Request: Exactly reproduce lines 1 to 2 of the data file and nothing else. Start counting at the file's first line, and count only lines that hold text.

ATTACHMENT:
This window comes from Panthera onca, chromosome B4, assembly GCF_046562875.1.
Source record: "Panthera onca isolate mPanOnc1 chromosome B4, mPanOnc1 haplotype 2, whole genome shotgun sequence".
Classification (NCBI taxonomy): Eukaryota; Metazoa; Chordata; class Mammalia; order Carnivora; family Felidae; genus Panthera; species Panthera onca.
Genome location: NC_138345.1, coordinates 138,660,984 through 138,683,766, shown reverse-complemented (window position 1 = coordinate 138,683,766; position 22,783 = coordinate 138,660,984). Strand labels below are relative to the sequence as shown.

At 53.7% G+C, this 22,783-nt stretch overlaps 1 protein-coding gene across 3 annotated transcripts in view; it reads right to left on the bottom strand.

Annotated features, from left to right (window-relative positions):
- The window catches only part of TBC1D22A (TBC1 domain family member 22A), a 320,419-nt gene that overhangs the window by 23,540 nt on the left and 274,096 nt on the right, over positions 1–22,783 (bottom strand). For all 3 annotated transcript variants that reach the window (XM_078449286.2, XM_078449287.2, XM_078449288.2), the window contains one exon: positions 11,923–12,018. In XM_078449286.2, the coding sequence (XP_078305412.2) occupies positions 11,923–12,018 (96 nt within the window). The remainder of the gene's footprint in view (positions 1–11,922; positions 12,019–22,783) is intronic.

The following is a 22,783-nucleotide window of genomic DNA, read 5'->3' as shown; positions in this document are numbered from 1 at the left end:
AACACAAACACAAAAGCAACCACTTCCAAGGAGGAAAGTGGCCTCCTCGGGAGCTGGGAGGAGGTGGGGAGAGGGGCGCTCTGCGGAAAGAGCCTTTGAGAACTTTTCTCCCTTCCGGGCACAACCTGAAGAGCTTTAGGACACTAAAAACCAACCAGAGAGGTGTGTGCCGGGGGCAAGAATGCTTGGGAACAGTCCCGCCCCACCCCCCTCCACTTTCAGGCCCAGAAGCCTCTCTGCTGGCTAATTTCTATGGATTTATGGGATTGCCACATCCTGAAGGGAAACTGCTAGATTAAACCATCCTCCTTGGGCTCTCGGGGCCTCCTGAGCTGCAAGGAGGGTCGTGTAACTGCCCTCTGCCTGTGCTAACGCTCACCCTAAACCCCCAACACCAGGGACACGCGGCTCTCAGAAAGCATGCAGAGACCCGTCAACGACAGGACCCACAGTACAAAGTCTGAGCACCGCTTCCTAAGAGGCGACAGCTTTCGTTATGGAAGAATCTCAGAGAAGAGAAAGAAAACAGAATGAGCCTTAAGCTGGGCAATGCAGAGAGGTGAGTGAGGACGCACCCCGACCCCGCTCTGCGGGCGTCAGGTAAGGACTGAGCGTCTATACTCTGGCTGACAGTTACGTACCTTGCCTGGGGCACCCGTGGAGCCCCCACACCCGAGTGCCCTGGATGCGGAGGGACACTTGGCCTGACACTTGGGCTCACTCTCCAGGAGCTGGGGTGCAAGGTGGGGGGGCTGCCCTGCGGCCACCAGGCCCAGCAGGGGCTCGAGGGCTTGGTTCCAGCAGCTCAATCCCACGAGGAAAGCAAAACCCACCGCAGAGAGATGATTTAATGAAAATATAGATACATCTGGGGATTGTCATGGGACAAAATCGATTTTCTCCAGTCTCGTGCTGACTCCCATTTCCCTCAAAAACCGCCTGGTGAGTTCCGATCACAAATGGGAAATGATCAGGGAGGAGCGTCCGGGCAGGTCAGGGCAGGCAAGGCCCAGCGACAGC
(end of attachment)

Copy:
This window comes from Panthera onca, chromosome B4, assembly GCF_046562875.1.
Source record: "Panthera onca isolate mPanOnc1 chromosome B4, mPanOnc1 haplotype 2, whole genome shotgun sequence".